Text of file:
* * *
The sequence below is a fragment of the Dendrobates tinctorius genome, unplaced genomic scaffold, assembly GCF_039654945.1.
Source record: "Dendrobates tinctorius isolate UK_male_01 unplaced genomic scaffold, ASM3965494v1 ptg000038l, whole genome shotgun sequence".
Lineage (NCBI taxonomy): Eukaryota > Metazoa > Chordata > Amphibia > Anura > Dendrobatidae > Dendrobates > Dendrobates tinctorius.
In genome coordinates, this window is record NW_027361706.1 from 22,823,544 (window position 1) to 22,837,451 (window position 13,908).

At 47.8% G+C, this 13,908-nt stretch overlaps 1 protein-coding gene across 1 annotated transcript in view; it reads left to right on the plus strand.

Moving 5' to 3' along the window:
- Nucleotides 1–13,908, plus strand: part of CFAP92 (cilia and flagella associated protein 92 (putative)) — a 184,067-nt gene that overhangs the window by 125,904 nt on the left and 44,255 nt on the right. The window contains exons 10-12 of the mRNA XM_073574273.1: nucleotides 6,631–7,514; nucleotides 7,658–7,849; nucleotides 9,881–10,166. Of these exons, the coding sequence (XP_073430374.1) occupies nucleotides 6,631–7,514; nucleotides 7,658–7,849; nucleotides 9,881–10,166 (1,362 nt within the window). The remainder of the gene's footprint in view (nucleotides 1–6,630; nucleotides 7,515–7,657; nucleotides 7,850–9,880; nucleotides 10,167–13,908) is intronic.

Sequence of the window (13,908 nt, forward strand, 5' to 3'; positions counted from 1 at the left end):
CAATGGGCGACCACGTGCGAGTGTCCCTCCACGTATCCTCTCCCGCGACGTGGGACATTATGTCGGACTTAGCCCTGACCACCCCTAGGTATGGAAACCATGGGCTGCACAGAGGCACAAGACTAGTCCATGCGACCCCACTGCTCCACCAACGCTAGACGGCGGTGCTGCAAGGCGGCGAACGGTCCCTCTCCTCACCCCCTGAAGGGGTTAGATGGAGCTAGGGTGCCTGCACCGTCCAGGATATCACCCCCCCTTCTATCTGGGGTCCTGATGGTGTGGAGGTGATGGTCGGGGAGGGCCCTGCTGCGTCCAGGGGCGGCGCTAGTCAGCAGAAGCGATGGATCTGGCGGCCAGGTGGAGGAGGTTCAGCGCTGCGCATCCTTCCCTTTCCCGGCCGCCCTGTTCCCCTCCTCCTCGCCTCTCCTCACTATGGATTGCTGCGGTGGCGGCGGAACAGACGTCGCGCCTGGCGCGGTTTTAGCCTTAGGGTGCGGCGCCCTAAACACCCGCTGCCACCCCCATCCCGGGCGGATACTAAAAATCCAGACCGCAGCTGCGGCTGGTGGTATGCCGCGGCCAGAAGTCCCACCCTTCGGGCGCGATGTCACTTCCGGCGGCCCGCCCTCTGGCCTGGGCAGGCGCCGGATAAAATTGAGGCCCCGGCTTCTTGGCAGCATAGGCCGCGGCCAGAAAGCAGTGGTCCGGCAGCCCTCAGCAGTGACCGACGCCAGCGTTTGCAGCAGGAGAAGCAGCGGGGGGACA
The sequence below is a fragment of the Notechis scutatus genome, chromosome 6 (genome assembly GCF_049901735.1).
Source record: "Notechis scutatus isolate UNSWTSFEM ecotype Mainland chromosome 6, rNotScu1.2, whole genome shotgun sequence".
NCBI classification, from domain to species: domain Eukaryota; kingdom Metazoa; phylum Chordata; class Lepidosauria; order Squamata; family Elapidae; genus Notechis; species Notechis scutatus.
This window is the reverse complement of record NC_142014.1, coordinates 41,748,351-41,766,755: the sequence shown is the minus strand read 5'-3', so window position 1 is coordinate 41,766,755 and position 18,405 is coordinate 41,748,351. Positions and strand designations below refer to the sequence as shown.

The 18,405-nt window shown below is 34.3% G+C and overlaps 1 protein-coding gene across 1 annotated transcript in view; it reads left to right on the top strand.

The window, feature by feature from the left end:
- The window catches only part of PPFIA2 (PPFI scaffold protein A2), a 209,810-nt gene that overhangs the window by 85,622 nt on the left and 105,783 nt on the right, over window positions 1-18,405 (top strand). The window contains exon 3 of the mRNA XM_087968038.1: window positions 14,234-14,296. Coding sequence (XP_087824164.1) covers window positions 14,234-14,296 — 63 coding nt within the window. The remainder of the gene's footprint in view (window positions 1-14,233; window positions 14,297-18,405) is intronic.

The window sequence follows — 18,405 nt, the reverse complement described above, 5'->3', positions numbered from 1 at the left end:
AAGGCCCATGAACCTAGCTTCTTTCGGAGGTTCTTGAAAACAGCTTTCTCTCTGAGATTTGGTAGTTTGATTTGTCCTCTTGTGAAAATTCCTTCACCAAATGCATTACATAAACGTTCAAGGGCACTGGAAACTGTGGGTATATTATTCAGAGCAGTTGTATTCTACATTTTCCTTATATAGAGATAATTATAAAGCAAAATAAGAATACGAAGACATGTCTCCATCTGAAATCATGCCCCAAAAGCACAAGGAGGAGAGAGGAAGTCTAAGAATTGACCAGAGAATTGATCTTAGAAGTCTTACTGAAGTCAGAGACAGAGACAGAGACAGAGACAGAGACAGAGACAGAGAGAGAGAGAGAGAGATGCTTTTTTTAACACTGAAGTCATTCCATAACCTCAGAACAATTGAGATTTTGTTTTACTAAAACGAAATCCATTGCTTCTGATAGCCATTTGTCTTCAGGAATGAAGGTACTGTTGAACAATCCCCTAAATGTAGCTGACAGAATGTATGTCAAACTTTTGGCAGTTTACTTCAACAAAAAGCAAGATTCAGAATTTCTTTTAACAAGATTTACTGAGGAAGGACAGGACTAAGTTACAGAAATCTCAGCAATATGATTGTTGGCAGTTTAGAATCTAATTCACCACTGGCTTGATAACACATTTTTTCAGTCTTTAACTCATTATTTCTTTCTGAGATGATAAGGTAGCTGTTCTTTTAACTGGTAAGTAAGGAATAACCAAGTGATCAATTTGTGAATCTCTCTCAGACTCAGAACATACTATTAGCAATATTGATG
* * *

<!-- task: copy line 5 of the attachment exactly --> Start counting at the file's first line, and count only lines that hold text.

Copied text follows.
At 47.8% G+C, this 13,908-nt stretch overlaps 1 protein-coding gene across 1 annotated transcript in view; it reads left to right on the plus strand.